Some owners are, by choice or happenstance, nocturnal by nature. While this may be fine for humans, it is not for a diurnal animal. Iguanas need to sleep at night. They need to eat during the day. They need a length dark period at night when they sleep. If you work at night or get up late in the day and stay up till the wee hours of the morning, that's fine - just don't force your ig to the same schedule. It will affect his or her overall growth, health and, with males, can lead to more and prolonged periods of breeding aggression.

A Note on "Suddenly" Aggressive or Strange Behavior...

"My iguana is six years old and has always been real sweet and friendly. All of a sudden he is going nuts! He's gotten very aggressive, chases me, and oh, yeah, I must be feeding him too much squash because he's turning orange!" "My female is suddenly acting weird! She's five years old, and has always been pretty inactive. Suddenly, she is pacing her tank, digging at the floor and substrate.

What should I do? What's wrong with her?!"

It isn't strange and sudden - it's quite predictable, occuring same time every year, once they hit sexual maturity. They should reach sexual maturity at 1.5 years of age if they have been fed and housed properly, anywhere from age 3-6 if not.

The sad thing is that the only reason so many owners think that these behaviors are "strange" and "sudden" is that, to date, most igs have died before attaining sexual maturity. Now that we are getting better diet information out there and better veterinary care, igs are finally living a bit longer and attaining maturity, albeit late in still too many cases...

Iguanas need space to roam - males to 'protect' their territory, females to find nesting place. Most enclosures sold or built for igs are way too small. This results in increased aggression from increasingly frustrated males (often compounded by more than 10-12 hours/day exposure to UV A or UVA/UVB, with this supplemental lighting being kept on until late at night), and may cause injury as they bash their face against the enclosure wall, rip their toes trying to claw out, and trash their tail whipping it in such confined quarters.

I find that giving most males as much time as they want in front of a mirror each day, and freedom to roam around, dragging their thighs to their heart's content, results in an uninjured, well-balanced healthy male.

Yes, I still have to watch my colors with a couple of them, and it is rather cute to see them 'act like gentlemen' and stand up when I enter the room (actually, presenting to me, collapsing like puppies when I stop to pet them, as long as I keep my hand carefully away from their open mouth!). But I am always aware of what is going on, and who is in an aggressive breeding mode, and mitigate my behavior accordingly if neccessary, depending on the individual.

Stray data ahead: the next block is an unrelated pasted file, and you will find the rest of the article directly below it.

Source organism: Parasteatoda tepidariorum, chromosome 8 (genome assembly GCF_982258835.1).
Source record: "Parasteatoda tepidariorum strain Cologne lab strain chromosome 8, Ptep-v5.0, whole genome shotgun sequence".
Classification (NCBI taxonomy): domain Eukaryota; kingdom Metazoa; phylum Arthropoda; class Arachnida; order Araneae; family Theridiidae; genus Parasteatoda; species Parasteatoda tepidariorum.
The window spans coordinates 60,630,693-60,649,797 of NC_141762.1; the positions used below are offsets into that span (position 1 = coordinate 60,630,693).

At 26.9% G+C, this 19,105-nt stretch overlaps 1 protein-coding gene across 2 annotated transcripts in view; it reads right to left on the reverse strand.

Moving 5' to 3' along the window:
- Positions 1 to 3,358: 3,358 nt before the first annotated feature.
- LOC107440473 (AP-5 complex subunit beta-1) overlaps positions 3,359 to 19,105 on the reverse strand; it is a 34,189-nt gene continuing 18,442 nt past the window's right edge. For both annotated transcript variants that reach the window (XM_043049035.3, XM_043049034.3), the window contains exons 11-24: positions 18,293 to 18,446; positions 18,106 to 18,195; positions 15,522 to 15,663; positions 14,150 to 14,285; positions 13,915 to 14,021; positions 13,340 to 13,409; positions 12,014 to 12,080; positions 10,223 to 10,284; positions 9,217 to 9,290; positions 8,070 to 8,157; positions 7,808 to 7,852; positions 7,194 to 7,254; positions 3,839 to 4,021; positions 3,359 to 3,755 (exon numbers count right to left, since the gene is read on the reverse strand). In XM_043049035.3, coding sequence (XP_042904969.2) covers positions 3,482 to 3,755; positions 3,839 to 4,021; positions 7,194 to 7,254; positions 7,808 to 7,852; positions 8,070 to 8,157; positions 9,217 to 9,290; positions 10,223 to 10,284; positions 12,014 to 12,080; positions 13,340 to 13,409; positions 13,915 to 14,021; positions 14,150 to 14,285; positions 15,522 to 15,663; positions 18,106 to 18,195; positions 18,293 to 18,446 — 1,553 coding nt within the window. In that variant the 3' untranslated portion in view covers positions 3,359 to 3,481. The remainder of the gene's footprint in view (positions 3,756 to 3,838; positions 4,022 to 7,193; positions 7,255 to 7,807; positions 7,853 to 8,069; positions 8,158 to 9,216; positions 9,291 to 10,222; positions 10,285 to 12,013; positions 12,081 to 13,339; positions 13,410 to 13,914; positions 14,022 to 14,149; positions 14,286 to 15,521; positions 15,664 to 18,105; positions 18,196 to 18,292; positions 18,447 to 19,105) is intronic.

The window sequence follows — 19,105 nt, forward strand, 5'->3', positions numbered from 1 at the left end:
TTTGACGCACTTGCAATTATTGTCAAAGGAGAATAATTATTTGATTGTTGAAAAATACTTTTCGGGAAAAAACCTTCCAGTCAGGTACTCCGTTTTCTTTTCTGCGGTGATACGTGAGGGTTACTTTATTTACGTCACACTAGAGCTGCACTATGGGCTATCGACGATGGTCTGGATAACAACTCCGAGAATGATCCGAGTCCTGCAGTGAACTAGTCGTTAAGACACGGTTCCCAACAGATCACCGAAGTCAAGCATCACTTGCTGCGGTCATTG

Some vets recommend castration/neutering as a way to end the aggression...the only problem is that this doesn't work very well - often not at all. Noted reptile veterinarian Douglas Mader recently went back and talked to ig owners about their neutered igs and found that results were less than gratifying. Dealing with them behaviorally, reducing photoperiods, being very conscious of their environmental set up and your own behaviors, and carefully and thoughtfully observing your males will help make breeding season less stressful for all of you.

A note on breeding season females...

Females in the wild often travel miles to their preferred nesting spot, and then may spend days digging and defending their sites from other females. Restricting them from doing so not only results in the injuries described above for males, but increases the risk of egg retention; coupled with the fact that the too-small enclosures do not allow for proper exercise, it is no wonder that egg retention/binding is the number one problem with sexually mature females. To find out more about egg-binding (dystocia), please check out my article on this subject. Gravid females often become more receptive to handling and petting. This can help increase the level of taming and socialization if your female has been more distant or less receptive to interactions prior to the onset of her first breeding season with you.

Kaplan, Melissa. 1996. Dealing with Iguana Breeding Aggression.
http://www.sonic.net/melissk/breedag.shtml
1996 Melissa Kaplan; updated 12/96